IT was quite a shock to learn that a Vauxhall Frontera had been driven up close to the summit of Snowdon – I’ve never found Vauxhalls to be much cop on hills.
A chap from Gloucestershire is due in court today on a charge of driving on common land and has been telling one and all that it was an impulse act from his list of 50 things to do before he dies.
The other 49 things can only be guessed at but getting his head examined ought to be close to the top, along with acting like a 39-year-old instead of an adolescent plonker and having a little more respect for nature.
The abandoned 4×4 has become quite a tourist attraction since it was spotted neatly parked alongside the Snowdon mountain railway track not far from the 3,560-ft summit of the highest peak in England and Wales.
Walkers have been photographing it and TV crews have filmed it, while the national park authorities and the railway operators have been scratching their heads as to how to get the Vauxhall back to the bottom.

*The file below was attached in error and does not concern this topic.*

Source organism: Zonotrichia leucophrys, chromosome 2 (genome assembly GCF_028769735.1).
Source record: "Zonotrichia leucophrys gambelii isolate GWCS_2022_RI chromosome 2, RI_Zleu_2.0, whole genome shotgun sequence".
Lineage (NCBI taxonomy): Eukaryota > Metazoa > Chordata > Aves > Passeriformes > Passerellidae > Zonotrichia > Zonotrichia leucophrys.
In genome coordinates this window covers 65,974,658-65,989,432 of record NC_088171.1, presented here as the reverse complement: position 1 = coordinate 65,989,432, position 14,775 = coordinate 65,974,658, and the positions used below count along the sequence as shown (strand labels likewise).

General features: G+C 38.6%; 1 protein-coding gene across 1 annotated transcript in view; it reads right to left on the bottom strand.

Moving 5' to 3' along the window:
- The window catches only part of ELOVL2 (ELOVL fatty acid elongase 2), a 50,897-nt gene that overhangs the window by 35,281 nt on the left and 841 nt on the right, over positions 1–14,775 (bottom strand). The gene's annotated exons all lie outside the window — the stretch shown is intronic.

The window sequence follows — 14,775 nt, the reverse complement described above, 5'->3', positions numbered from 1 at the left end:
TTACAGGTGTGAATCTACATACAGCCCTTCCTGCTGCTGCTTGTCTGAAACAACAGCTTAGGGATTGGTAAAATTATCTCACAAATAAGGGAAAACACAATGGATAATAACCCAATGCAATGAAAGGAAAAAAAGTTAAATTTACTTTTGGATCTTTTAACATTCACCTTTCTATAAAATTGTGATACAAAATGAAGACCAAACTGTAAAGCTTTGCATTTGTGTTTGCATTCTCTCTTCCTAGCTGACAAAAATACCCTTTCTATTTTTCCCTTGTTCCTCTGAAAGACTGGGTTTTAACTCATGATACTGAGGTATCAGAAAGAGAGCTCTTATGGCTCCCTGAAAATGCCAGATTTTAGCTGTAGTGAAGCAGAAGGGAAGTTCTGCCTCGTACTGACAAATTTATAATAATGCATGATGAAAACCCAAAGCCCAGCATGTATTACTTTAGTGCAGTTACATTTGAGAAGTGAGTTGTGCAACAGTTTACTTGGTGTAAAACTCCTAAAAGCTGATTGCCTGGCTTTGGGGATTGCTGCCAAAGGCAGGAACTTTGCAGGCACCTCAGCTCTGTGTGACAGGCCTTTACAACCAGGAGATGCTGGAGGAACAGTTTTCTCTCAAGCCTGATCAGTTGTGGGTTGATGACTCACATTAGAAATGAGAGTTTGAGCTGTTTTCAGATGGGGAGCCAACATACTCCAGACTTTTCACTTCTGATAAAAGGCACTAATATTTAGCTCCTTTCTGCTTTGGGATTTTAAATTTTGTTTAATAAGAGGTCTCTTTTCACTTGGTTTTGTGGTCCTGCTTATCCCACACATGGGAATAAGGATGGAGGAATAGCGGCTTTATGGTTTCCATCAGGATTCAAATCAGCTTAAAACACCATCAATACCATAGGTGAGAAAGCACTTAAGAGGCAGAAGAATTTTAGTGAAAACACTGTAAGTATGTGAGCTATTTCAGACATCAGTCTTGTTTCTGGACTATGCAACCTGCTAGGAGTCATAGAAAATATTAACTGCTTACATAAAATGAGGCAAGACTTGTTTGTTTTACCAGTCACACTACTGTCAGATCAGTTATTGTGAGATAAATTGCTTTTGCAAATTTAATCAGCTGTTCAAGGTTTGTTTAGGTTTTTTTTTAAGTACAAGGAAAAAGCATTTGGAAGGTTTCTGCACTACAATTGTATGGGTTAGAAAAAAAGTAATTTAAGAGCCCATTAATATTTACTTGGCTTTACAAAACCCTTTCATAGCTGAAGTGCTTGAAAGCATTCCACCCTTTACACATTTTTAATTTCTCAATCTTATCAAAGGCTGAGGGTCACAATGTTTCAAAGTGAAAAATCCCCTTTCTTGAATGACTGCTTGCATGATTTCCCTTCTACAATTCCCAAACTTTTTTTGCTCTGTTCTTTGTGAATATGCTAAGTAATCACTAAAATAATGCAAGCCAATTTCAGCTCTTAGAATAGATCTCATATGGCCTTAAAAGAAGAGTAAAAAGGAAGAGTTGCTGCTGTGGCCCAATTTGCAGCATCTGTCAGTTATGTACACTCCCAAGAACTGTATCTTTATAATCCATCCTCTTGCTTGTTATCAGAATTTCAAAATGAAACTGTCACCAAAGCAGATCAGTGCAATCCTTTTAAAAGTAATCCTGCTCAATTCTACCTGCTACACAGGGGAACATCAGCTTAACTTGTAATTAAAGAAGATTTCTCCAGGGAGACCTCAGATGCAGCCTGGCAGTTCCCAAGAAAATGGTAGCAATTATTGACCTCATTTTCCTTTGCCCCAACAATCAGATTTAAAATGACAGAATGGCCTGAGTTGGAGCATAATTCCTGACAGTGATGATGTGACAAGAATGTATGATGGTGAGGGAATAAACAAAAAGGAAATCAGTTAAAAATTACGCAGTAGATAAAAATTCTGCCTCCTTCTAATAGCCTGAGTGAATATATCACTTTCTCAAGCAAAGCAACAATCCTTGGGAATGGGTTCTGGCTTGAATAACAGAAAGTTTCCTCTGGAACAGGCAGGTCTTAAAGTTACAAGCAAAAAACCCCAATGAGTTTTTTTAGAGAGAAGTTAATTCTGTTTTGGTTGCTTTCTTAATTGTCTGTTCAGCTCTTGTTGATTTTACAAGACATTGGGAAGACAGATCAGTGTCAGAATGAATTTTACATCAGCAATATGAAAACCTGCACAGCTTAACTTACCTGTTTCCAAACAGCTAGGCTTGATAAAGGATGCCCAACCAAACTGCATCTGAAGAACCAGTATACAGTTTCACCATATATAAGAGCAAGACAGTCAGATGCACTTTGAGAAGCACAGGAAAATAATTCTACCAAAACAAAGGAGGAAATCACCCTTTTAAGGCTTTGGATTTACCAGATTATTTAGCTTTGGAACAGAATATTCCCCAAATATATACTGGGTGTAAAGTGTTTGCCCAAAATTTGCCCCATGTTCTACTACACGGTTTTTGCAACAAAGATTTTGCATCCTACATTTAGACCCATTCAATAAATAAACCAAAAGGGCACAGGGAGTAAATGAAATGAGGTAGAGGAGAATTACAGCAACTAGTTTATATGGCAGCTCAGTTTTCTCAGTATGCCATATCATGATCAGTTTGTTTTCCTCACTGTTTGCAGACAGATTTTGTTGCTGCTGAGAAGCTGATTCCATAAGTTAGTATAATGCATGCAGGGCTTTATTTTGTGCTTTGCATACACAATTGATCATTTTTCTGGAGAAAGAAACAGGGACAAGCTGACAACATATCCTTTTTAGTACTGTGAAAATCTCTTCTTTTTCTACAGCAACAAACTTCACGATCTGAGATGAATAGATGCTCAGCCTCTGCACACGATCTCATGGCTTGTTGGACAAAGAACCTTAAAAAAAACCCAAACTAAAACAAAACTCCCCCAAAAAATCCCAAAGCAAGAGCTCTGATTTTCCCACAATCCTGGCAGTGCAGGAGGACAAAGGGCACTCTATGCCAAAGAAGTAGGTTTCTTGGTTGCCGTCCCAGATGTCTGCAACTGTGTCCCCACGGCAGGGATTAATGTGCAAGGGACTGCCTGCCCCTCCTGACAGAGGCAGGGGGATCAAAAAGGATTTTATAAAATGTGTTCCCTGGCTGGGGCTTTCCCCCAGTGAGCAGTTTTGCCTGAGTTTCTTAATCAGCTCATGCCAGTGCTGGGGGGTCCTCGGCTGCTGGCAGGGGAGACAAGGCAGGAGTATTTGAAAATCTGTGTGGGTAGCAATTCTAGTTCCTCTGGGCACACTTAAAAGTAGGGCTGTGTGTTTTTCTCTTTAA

“It could be winched off by helicopter, broken up and brought down in pieces, ramped onto a flat-bed truck and brought down on the railway or driven down,” said Alan Kendall, the railway’s general manager.
Magistrates will no doubt hear the details of the car’s ascent but the theory being bandied about last week was that it had probably been driven up the railway track.
There is quite a long history of odd things being hauled up the mountain, but taking motorised vehicles up the slopes has been outlawed since the creation of the national park in 1951.
Sam Roberts, who was warden there for 40 years, says: “It’s difficult to think of anything which hasn’t been up there. There have been pianos, beds, stilts, a unicycle. People have gone on their hands and knees or backwards, but, of course, they were all there legally.”
Meanwhile old BBC film footage has come to light showing a group of men, clad in heavy overcoats and trilby hats, attempting to get a car to the top of Snowdon in 1917 or 1918. The car looks like an early Riley.
The Frontera driver, who described himself rather bizarrely as an unemployed freelancing vehicle recovery technician, seems to have received little sympathy for his Hooray Henry stunt and has instead come in for a lot of stick.
“This sort of incident is unacceptable and shows a lack of responsibility on behalf of the individual involved,” said a spokesman for Snowdonia national park, echoing the views of the mountain rescue team.
“Along with the obvious dangers posed by this type of incident, it could cause damage to the footpath and landscape, which means added work for the Snowdon footpath teams.”